I know that I don’t know what I don’t know…

blindnessOk, so you’ve got your “Salvation” worked out? (whatever that means)

You’ve got the answers and it’s your mission, given to you by God, to help others find the way that you have found?

I’m sure I can hear you now…”I don’t think I’m better than anyone else!  I’m just trying to humbly do what God has asked me to do in this world.  I want as many people to go to Heaven as possible!”

Ok, I hear you.  Fair enough.  And, frankly, I’ve heard it all before.

But, what if you don’t know what you think you know?  What if there is a deeper calling that is welling up inside you, and you keep tamping that voice down farther and farther because it is actually becoming a threat to your security?

What then?

Could you dare to see differently than the way you’ve been seeing?  Could you dare to be blind so that others might see?

What follows is a really interesting story about what it means to be blind, but not blind in the usual way.  Most stories of enlightenment move from darkness to light, from blindness to sight.

In this story, one might reflect on what my own children inadvertently (ok, sometimes it’s inadvertent and sometimes it’s not…) remind me: the older and wiser I get, the more I realize how much I don’t know.



Near Jerico, a great scribe was sitting one day quietly reflecting by the roadside.  As he contemplated life and faith, a large a noisy crowd stumbled by.  The scribe became so intrigued by all the activity, as this was a relatively relaxed and quiet place to sit.  So, he called out to one of the passers-by.

“What’s happening?”

The man he addressed didn’t stop, but shouted excitedly, “Jesus of Nazareth is approaching the city!”

The wise man had heard much talk of Jesus, and so he eagerly joined the crowd.

After some walking, everyone came to a halt, and silence descended upon the crowd.  As the scribe looked up, he saw Jesus walking through the masses, talking with people and healing them.  As he watched, a cry welled up from deep within him, and he began to shout, “Son of David, have mercy on me, a sinner!”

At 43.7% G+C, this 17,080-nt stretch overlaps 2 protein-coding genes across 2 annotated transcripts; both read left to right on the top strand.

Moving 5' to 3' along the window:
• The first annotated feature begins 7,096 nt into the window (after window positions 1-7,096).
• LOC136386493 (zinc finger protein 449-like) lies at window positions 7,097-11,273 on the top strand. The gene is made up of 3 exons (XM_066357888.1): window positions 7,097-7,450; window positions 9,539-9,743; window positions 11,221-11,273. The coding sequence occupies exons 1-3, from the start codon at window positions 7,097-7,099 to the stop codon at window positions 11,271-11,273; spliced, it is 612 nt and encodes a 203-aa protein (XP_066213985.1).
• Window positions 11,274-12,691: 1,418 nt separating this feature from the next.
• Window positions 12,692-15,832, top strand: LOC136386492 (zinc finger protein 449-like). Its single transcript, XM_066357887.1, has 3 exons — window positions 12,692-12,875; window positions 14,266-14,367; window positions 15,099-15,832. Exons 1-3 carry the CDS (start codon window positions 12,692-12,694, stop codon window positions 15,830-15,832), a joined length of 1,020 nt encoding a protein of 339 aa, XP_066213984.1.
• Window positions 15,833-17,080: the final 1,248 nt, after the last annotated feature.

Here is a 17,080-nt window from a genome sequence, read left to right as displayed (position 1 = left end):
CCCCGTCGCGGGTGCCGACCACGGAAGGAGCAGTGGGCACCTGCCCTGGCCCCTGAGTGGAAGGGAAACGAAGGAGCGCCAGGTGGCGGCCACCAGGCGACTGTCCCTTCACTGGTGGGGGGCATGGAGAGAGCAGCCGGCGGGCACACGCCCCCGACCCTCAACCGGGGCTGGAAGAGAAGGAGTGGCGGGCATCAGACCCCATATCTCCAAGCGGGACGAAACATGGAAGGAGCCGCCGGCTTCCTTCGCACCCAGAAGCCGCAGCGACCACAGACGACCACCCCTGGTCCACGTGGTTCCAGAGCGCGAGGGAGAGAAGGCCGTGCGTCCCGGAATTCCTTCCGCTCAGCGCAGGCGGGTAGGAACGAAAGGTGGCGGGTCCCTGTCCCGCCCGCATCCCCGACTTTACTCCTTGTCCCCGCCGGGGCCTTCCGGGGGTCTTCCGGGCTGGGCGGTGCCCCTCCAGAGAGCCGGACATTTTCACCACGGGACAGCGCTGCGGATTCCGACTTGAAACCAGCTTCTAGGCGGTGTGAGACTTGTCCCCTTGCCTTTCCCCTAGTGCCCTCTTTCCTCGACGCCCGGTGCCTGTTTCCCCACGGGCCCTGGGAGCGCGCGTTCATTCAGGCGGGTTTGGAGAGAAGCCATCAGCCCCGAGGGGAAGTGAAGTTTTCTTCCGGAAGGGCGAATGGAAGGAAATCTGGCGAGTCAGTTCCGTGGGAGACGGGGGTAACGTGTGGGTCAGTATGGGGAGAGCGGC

Those who led the way rebuked him and told him to be quiet, but the scribe shouted all the more, “Son of David, have mercy on me!”

As Jesus came near, he stopped and asked the man to approach.  When the scribe came near, Jesus touched him and said, “Your faith has healed you.”

At that moment, the scribe was blinded and began to cry out like a fool.

When all the people saw what had taken place they were horrified, but Jesus paid no heed to them.  Instead, he put his hand on the shoulder of the scribe and whispered, “You will be blind for a while.”

To this, the man replied with a smile, “Oh Lord, it does not matter in the least, for the moment you touched me I saw all that I ever needed to see.”

Story taken from, “The Orthodox Heretic” by Peter Rollins

Author: Scott Langdon

Scott Langdon is an actor, writer, and photographer living just outside of Philadelphia in Bristol, Pennsylvania with his wife, Sarah, and their dog, Watson. He can be seen on stages throughout the professional Philadelphia theater community or writing in one of his many favorite local shops in his beloved "Borough", where the only way they could get rid of him was to tell him there was a pandemic. He has a hard time knowing when he's not wanted.

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